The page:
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Vikings plan for more outreach with training camp leaving Mankato

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On the field
The Vikings run plays during their first day of training camp in Mankato on Friday, July 26, 2013.
Jeffrey Thompson for MPR News 2013

Updated: 4:41 p.m. | Posted: 10:20 a.m.

The Minnesota Vikings will move their training camp to Eagan after a final pre-season in Mankato next month, ending a 52-year run the team says isn't practical anymore.

But the camp helped make the Vikings a state institution. It also put Mankato on the map, and the city is determined to stay there — with or without the team.

Ever since the Vikings unveiled the plan for their new Eagan corporate campus in 2015, including its own football stadium, the days have been numbered for one of Minnesota's most celebrated traditions: the NFL's summer residence in southern Minnesota.

Vikings COO Kevin Warren said the team will get ready for the 2018 season at its new headquarters in Eagan, along Interstate 494 where a giant field house is under construction.

"We're looking forward to growing our fan experience for fans in the Twin Cities who used to go to Mankato, who will now be able to take lunch breaks or afternoon breaks to come see the Vikings practice," Warren said. "So we think all in all, it is a win."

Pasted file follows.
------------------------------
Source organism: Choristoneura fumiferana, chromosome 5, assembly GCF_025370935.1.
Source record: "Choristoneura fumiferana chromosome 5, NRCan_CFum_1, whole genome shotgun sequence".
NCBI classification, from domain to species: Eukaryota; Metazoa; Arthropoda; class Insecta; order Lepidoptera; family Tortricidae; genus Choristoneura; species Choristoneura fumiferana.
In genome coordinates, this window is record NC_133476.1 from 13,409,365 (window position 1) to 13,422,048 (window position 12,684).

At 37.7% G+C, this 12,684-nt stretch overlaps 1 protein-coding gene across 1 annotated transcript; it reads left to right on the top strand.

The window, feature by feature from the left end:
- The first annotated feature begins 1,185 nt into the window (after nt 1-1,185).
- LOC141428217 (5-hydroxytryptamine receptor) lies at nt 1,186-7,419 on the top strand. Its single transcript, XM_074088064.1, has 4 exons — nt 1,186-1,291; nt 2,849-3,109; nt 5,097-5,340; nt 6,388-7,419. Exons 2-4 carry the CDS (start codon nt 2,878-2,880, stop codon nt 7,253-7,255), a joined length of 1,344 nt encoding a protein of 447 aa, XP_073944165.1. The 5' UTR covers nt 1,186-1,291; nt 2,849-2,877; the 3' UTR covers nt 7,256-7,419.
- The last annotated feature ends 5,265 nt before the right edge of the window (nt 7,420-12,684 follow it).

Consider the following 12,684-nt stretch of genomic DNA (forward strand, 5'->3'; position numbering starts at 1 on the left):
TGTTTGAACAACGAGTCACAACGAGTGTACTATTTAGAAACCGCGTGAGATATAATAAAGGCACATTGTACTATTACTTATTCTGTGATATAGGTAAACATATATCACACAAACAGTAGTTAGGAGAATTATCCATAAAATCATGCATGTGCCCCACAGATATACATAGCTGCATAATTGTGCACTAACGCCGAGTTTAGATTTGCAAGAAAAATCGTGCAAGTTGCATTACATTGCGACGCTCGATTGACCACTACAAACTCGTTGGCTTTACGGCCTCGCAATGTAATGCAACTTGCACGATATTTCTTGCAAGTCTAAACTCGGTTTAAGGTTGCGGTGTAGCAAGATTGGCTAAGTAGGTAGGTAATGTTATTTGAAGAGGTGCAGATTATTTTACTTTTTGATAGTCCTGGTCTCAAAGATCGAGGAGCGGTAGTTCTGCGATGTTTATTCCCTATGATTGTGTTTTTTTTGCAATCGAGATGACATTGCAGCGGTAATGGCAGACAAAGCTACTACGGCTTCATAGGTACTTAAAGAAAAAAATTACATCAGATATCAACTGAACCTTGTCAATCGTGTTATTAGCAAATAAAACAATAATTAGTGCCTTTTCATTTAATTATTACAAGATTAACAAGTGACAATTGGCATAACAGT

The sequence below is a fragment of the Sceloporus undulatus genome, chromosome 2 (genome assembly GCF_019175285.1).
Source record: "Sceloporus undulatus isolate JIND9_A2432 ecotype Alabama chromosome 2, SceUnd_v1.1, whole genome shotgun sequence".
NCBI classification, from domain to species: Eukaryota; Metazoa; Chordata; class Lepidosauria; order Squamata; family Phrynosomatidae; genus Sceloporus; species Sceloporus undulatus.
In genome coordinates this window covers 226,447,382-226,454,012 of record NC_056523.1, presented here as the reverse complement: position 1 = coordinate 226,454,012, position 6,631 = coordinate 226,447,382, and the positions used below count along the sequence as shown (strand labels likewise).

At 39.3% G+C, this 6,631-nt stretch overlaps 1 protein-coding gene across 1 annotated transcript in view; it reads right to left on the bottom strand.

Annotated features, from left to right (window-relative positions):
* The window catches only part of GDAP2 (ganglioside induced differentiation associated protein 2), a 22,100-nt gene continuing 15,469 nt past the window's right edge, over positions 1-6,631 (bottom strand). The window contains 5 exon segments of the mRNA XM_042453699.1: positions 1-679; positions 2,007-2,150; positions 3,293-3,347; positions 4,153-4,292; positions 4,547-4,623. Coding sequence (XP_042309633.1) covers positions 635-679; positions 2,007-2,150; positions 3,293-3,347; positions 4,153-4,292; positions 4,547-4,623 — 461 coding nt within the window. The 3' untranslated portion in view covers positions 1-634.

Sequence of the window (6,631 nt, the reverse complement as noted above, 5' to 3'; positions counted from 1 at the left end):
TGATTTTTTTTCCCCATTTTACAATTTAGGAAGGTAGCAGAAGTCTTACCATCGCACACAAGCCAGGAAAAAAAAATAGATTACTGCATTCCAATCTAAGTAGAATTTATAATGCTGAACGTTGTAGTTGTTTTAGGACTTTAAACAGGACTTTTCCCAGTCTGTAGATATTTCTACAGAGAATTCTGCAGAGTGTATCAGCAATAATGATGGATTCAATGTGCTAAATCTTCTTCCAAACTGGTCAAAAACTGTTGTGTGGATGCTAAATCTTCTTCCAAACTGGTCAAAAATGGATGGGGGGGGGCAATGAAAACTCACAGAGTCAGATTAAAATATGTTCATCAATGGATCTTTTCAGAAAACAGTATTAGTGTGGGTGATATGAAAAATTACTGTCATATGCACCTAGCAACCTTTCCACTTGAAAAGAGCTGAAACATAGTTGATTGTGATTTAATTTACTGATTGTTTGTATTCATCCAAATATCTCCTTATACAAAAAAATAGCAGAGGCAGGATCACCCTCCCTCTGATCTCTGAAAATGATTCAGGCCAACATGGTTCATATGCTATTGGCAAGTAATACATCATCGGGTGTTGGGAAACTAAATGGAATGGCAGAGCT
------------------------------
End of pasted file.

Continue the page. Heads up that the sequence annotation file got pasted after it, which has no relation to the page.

The team will benefit from consolidating its operations from five different sites on a single campus and save the logistics of preparing and moving back and forth to Mankato, Warren said. The team also hopes a dedicated facility will put players in better shape to take the field.

But there's no denying its a loss for Mankato, the state's 21st largest city with a population of about 40,000 and an outsize profile as the stage for the annual debut of one of the sports world's premiere franchises.

Anna Thill, president of Visit Mankato, the city's convention and visitors bureau, said training camp would draw an average of 60,000 people each year.

The Vikings bring about $5 million a year into the local economy, she said, and there's no real substitute for a two-week stay by the NFL.

"It's been great for our tourism economy. But, I would credit them for getting us to where we are today," Thill said. "I mean we do have a very diverse economy. Our tourism economy is diverse. So we're kind of holding our own."

She cites attractions like the Mankato marathon and the Kiwanis holiday lights in December.

For their part, the Vikings say the move doesn't mean they're becoming the Minneapolis Vikings — even though taxpayers all over the state chipped in nearly $500 million to build them a new home and put them in a position to build their new suburban headquarters.

Warren said the plan is for more outreach than ever outside the Twin Cities.

"One of the areas we're going to focus on is the expansion of youth football around the state of Minnesota," he said. "So yes, it will be an expansion, of making sure that every fan of this state, regardless of where we have training camp, even feels closer to our organization."

Training camp in Mankato next month will also feature commemorative souvenirs, a community thank-you event and details of a scholarship at Minnesota State University-Mankato, which has hosted the team for decades.